Basic Income Studies 15 (1) (2020)
AbstractThe Greens are the political group in which the support for the implementation of a basic income is stronger. Nevertheless, the reasons for that support are not always clear and quite often not related to environmental issues. For this reason, two different approaches to a green BI – environmental and ecological – are discussed in this article. The first could be part of a green growth strategy, whereas the second would require structural changes to the economic model, in support of a post-productivist economy. Although showing some overlaps, these models are in conflict in some central aspects, such as the role of economic growth in promoting sustainability. For this reason, it might be incorrect to assume that an environmental BI is a step toward an ecological BI. We will focus on the green aspects as a consequence of implementing a BI and independently of its sources of funding – namely by looking into the amount a BI needs to be in order to support shifting activities from the market to the autonomous sphere – and on the green potential of its sources of financing.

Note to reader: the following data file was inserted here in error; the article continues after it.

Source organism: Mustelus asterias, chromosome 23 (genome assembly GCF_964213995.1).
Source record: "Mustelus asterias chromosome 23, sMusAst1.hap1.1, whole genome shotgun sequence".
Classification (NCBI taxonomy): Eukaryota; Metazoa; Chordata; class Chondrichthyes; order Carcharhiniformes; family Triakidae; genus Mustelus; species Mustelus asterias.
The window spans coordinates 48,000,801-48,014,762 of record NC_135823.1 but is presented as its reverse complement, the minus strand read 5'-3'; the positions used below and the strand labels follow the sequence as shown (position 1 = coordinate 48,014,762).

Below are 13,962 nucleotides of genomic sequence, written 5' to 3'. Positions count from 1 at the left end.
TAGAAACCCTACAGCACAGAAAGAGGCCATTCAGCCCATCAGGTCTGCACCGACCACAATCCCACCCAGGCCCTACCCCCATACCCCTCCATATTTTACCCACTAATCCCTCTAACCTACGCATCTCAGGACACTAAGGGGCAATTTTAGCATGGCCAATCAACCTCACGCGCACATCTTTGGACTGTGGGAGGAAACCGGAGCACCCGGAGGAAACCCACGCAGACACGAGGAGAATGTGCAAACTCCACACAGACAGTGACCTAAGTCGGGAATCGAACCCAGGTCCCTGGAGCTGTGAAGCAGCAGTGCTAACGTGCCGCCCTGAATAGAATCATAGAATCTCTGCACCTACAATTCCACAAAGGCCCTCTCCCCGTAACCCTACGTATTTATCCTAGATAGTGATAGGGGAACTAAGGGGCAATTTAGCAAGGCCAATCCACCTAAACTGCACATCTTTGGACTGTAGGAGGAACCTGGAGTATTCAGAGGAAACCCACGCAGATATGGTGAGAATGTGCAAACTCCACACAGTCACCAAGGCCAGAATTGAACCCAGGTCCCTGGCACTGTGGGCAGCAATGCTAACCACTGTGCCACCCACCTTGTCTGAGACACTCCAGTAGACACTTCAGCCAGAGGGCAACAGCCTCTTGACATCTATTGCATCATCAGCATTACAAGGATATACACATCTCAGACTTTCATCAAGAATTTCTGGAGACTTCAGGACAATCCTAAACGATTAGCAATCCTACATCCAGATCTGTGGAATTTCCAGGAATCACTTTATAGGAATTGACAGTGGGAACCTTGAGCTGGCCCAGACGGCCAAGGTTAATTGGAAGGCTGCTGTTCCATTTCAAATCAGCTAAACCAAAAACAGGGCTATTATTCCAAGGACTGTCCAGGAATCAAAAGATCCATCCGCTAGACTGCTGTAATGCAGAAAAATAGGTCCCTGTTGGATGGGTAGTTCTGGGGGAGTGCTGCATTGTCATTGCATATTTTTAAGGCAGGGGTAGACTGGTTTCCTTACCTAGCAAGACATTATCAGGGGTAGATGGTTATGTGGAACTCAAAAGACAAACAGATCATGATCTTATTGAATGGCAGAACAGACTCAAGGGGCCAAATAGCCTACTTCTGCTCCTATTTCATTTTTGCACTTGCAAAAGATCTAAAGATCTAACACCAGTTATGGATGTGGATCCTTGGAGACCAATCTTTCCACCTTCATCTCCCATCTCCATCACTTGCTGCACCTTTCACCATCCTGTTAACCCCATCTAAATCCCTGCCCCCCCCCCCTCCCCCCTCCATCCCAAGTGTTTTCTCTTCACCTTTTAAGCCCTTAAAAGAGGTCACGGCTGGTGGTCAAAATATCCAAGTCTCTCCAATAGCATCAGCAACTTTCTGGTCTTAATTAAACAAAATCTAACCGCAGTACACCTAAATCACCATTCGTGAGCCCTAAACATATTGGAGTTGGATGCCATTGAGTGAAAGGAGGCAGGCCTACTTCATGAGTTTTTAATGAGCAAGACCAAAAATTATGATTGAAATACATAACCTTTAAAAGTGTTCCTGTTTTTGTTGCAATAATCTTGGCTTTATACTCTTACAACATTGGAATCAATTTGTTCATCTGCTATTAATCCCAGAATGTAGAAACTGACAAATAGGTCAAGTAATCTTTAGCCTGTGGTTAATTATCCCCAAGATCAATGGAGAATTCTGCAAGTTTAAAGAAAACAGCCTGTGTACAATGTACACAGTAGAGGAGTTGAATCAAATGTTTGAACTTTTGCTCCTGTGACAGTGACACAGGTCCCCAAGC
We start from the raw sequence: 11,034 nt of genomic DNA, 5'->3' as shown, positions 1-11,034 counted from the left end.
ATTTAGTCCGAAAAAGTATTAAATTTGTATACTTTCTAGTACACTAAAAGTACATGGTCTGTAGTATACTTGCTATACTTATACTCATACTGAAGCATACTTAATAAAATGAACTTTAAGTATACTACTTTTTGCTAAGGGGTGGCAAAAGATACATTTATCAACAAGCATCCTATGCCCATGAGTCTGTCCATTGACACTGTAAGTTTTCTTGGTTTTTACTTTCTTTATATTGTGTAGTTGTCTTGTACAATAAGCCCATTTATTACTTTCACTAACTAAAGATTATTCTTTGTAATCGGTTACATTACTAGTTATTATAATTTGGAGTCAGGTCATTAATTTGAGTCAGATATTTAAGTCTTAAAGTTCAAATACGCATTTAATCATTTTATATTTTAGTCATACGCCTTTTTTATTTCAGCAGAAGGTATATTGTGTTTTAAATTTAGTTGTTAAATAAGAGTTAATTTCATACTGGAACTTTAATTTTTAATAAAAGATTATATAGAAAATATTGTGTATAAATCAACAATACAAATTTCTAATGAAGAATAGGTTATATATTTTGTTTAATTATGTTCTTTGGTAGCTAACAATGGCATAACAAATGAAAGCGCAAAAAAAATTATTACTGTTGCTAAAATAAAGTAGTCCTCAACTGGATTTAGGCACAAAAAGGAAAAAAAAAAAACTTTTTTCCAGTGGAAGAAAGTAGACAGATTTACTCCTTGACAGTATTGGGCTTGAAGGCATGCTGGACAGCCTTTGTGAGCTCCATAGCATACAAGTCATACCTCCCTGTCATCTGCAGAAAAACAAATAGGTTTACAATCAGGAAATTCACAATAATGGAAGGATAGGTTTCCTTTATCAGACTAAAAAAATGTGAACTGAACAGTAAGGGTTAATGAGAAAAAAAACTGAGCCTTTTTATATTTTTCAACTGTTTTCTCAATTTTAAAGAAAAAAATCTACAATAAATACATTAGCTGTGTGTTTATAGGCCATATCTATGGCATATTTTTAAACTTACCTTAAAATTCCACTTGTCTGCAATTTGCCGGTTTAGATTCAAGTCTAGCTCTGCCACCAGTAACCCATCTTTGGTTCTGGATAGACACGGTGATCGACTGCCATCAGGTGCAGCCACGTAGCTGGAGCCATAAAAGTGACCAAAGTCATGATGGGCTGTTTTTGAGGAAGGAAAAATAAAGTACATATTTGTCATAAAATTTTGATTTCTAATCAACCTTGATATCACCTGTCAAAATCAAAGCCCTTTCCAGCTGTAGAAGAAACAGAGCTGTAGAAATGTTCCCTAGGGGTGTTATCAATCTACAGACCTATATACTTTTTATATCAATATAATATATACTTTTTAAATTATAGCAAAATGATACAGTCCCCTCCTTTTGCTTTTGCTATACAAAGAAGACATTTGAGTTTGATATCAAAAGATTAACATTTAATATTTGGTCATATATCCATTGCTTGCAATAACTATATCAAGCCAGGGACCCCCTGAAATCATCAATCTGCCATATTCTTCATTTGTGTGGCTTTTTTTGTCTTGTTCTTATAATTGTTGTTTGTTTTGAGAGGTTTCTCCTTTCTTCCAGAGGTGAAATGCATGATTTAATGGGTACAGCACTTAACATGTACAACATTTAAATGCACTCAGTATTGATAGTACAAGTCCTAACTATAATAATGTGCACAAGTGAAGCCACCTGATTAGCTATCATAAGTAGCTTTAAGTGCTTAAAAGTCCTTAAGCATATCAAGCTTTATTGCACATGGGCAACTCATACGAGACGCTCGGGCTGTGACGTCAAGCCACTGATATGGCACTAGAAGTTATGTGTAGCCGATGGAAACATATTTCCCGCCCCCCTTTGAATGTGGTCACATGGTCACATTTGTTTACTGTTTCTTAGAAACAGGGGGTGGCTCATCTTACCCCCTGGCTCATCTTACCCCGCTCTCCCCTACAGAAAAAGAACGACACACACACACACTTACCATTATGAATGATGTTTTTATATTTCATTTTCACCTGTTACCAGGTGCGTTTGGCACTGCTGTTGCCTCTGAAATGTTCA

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References found in this work
Real Freedom for All: What (If Anything) Can Justify Capitalism?Philippe Van Parijs - 1995 - Oxford University Press.
The Ecology of Freedom: The Emergence and Dissolution of Hierarchy.Murray Bookchin - 1982 - Oakland, Ca ;Ak Press.
Discretionary Time: A New Measure of Freedom.Robert E. Goodin, James Mahmud Rice, Antti Parpo & Lina Eriksson - 2008 - Cambridge University Press.
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